Previously known as the Joint Space-Science Institute (JSI) Prize Postdoctoral Fellowship, the fellowship was renamed in honor of JSI founding member Neil Gehrels (1952–2017)
Erin Kara, a Hubble Fellow in the University of Maryland’s Department of Astronomy, has been awarded the inaugural Neil Gehrels Prize Postdoctoral Fellowship, formerly known as the Joint Space-Science Institute Prize Postdoctoral Fellowship.
Gehrels, who was a College Park Professor of Astronomy at UMD and chief of the Astroparticle Physics Laboratory at NASA’s Goddard Space Flight Center, passed away on February 6, 2017. A pioneer in the study of gamma-ray bursts—high-energy radiation blasts that come from deep space—Gehrels worked as a project scientist and investigator on several notable missions, including the Fermi Gamma-ray Space Telescope, the Wide Field Infrared Survey Telescope, the Compton Gamma Ray Observatory and the Swift Gamma-ray Burst Mission. Gehrels was also a founding member of the Joint Space-Science Institute—a collaboration between UMD’s Department of Astronomy and Department of Physics and NASA’s Goddard Space Flight Center.
A few days before his death, Gehrels was named a 2017 Dan David Prize laureate for the Future Time Dimension in the field of astronomy, along with Shrinivas Kulkarni of Caltech and Andrzej Udalski of Warsaw University. The prize included a $1 million award, and Gehrels’ family donated his share to UMD, establishing the Neil Gehrels Memorial Endowment in Astrophysics to support UMD students and postdocs engaged in research with astrophysicists at NASA Goddard.
“Neil would be delighted to see this talented young scientist starting her career with support from this fund,” said Gehrels’ widow, Ellen Williams, who is a Distinguished University Professor in the Department of Physics and the Institute for Physical Science and Technology at UMD.
Kara, who came to UMD in 2015 after receiving her Ph.D. in astronomy from the University of Cambridge in the United Kingdom, will use the support to continue her studies into the physics of black holes, particularly accretion disks—a ring of hot gas that surrounds the event horizon of a black hole.
“Receiving this fellowship makes me feel like I have some big shoes to fill,” Kara said. “Neil had very important foresights in how to use telescopes, which enabled new science that I am now benefitting from. I hope I can do the name justice.”
Kara added that receiving the fellowship feels particularly special because of her experience working with Gehrels at NASA.
“When I first arrived at Goddard, Neil was just incredibly welcoming and also incredibly supportive,” Kara said. “Even though he was extremely busy, he was willing to sit down and listen to what you had to say. He was even willing to help me with a project by giving me his director’s discretionary time on the Swift Mission.”
Kara uses observed X-ray emissions to study tidal disruption events, in which a star gets too close to the supermassive black hole at the center of a galaxy and is subsequently ripped apart by the black hole. As the star disintegrates, its stellar debris falls into the black hole, causing the emission of radiation such as X-rays from the black hole. By observing and analyzing the radiation, astronomers can learn about the physics and dynamics of the black hole.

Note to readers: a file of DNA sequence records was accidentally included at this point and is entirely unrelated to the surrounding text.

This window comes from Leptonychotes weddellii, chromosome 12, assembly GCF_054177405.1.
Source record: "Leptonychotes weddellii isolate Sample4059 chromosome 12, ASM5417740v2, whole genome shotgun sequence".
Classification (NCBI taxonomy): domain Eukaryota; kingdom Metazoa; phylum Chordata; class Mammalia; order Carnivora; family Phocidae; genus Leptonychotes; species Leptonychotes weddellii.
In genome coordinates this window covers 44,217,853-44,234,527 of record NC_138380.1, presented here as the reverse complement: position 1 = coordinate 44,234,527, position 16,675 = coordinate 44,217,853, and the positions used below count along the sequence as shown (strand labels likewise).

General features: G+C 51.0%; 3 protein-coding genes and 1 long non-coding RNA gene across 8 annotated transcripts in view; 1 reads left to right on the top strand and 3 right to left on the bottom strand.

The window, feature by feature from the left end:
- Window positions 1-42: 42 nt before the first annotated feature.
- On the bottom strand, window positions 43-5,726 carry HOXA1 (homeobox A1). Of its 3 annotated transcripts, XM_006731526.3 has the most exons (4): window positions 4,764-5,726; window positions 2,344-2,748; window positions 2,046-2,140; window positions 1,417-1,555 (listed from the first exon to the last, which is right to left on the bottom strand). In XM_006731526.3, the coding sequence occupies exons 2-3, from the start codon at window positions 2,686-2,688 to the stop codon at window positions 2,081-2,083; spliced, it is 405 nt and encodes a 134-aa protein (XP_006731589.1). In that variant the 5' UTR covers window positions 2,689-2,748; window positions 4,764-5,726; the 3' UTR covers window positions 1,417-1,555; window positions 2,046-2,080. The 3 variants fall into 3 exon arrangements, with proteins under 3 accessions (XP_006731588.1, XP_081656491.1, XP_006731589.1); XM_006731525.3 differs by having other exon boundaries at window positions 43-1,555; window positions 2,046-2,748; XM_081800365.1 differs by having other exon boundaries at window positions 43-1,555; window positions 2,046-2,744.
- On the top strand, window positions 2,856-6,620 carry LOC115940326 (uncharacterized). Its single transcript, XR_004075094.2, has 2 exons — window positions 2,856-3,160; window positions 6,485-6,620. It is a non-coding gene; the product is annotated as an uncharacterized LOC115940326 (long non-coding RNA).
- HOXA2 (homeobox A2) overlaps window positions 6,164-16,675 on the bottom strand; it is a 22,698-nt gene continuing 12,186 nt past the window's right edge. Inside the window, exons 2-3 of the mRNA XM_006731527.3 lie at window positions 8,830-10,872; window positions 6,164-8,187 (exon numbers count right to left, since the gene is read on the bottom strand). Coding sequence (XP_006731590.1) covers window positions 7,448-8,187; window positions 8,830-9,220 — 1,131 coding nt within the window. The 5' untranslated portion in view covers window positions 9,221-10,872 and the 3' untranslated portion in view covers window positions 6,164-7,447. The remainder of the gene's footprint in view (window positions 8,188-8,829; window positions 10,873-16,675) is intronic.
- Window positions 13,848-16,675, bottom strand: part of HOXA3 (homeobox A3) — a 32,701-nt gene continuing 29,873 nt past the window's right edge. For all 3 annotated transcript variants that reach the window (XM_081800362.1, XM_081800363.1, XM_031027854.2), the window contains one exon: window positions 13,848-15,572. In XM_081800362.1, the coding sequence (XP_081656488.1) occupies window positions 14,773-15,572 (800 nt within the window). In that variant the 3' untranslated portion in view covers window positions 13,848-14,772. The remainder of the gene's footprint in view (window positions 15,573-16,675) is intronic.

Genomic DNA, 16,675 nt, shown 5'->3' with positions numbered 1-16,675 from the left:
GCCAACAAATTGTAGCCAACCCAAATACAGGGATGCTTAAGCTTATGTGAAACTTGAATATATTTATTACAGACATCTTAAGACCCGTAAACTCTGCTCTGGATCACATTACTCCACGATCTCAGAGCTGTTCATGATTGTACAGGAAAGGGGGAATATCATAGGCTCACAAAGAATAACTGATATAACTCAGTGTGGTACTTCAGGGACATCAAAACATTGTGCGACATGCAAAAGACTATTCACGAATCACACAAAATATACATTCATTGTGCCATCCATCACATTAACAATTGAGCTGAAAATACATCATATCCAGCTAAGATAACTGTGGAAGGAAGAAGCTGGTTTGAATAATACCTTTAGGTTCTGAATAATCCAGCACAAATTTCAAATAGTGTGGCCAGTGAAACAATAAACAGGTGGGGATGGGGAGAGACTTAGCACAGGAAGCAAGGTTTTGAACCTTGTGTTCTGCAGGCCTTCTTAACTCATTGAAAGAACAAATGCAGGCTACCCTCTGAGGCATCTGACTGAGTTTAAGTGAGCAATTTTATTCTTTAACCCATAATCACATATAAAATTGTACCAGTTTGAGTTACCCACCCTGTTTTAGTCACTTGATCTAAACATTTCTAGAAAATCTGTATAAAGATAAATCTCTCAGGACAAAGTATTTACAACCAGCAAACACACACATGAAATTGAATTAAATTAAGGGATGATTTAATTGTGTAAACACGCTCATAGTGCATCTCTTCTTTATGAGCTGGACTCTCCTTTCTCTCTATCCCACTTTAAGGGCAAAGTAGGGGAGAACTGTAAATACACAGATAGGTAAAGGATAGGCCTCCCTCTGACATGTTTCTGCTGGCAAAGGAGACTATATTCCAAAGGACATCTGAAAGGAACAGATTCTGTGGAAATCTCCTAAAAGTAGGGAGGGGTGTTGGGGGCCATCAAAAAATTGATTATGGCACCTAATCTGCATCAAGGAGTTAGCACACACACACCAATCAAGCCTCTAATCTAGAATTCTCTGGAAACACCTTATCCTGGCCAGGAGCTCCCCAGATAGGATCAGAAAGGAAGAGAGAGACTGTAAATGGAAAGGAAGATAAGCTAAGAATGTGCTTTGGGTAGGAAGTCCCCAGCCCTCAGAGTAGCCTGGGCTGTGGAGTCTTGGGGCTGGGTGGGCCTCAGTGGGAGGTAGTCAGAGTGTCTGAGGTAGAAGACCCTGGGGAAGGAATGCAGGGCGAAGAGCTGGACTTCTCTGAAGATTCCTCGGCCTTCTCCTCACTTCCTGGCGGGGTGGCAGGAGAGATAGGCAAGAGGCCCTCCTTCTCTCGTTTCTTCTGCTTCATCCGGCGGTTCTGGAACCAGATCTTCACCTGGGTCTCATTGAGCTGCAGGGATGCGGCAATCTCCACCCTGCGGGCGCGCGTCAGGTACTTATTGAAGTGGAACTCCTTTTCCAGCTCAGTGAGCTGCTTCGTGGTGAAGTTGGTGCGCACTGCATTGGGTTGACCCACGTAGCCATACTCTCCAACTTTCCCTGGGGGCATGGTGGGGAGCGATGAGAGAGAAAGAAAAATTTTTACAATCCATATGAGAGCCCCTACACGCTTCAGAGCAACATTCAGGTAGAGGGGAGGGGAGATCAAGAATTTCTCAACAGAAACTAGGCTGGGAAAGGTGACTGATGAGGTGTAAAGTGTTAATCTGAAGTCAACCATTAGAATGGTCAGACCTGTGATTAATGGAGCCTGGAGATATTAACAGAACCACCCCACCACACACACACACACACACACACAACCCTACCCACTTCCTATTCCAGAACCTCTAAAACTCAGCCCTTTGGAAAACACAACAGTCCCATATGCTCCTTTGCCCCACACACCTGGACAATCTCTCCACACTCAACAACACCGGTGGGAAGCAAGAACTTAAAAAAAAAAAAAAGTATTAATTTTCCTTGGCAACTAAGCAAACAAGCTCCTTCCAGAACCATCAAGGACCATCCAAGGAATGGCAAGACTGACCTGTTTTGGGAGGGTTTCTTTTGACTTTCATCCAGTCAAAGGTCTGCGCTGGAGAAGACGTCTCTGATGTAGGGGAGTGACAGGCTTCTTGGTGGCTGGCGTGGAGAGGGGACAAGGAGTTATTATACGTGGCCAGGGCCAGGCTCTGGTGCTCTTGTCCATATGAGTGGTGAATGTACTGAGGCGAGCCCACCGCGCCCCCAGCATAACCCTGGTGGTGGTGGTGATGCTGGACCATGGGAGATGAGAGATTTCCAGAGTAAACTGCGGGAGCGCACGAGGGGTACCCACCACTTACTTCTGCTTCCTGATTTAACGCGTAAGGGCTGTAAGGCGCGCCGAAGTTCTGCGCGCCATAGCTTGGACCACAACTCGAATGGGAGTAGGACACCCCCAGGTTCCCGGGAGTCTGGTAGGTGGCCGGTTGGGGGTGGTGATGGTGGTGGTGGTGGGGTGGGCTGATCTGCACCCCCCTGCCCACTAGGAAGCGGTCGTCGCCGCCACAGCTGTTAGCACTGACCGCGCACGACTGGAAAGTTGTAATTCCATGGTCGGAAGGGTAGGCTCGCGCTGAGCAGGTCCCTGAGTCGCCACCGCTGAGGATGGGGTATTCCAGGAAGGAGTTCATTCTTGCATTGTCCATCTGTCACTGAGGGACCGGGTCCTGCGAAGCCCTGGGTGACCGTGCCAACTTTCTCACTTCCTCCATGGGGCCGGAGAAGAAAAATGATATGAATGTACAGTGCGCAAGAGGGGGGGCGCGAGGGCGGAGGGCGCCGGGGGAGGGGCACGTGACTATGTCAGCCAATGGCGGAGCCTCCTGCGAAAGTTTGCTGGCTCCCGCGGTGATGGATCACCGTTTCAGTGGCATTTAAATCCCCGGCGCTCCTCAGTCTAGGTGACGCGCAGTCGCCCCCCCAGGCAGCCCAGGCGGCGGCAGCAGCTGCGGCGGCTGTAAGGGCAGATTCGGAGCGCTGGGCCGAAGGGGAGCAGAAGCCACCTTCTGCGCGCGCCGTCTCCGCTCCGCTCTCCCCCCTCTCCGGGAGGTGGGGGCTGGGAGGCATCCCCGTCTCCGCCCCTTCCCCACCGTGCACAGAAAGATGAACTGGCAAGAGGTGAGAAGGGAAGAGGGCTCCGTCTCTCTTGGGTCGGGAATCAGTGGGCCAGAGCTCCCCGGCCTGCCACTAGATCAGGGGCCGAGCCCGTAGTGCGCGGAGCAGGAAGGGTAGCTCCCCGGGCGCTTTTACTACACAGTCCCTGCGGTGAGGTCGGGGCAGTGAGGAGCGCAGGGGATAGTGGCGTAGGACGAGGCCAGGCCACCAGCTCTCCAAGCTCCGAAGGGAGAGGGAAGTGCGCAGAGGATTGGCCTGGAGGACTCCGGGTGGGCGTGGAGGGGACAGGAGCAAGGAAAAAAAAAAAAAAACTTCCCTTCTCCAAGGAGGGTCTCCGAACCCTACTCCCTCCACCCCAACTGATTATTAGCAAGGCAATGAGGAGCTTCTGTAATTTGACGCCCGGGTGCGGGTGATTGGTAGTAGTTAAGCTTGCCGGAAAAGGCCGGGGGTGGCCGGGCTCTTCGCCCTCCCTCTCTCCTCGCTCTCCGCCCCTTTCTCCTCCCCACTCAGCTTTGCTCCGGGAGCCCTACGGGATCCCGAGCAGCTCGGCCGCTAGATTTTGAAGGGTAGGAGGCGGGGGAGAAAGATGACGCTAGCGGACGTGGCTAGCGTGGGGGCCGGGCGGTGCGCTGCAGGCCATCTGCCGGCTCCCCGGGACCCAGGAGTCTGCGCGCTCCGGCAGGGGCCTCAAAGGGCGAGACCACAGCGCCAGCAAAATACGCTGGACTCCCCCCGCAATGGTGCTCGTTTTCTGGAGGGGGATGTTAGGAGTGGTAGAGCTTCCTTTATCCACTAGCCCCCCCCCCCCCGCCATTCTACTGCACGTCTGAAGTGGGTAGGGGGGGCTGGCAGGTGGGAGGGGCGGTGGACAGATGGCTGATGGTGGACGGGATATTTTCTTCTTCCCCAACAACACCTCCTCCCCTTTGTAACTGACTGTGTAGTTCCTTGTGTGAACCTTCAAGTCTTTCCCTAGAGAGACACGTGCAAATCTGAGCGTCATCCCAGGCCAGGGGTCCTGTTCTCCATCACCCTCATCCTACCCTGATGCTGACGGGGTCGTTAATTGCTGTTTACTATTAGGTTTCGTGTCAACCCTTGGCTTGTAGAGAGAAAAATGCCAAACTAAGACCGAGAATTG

Kara was lead author of a study that was the first to document flashes of X-rays echoing deep within the walls of a previously dormant black hole’s accretion disk. By measuring and analyzing the X-ray echoes, Kara and her collaborators discerned the shape and activity of the accretion disk near a supermassive black hole named Swift J1644+57. The research was published in the journal Nature in June 2016.
“Making that discovery was one of the most exciting moments of my research,” Kara said. “I was about to go home when I thought, ‘Well, I’ll just try this one thing and see if we can see echoes from this event.’ We saw them, and I ended up staying pretty late into the night.”
Kara added that the discovery has a connection to Gehrels: the black hole observed in the study was found using the Neil Gehrels Swift Observatory. Formerly known as the Swift Gamma-ray Burst Mission, the mission was renamed as the Neil Gehrels Swift Observatory in January 2018 in honor of Gehrels, who helped develop Swift and served as its principal investigator.
Currently, Kara’s work uses data from the Neutron star Interior Composition Explorer (NICER) instrument onboard the International Space Station to discover and characterize black holes.
“There’s a part of supermassive black holes called the corona, which is a region just around the black hole,” Kara said. “Active black holes emit an incredible amount of radiation—more than all the stars in a galaxy combined—and about 10 percent of that radiation is in the form of X-rays from the corona. Thanks to NICER data, we’re starting to discover the geometry and the dynamics of this region, which gives us insight into how the corona develops.”
Kara will use the Neil Gehrels Prize Postdoctoral Fellowship to continue her research until she joins the Massachusetts Institute of Technology as an assistant professor in 2019.
“There were so many things that the Dan David Prize money could have been used for, and nobody was really expecting that this fellowship would be created,” Kara said. “I think it is really a wonderful way to commemorate Neil, and I’d like to thank the family for enabling the science of not only myself, but future Neil Gehrels Fellows.”
UMD’s Department of Physics; Department of Astronomy; and College of Computer, Mathematical, and Natural Sciences also support the Neil Gehrels Prize Postdoctoral Fellowship.
The research paper, “Relativistic Reverberation in the Accretion Flow of a Tidal Disruption Event,” Erin Kara, Jon Miller, Chris Reynolds and Lixin Dai, was published in Nature on June 22, 2016.
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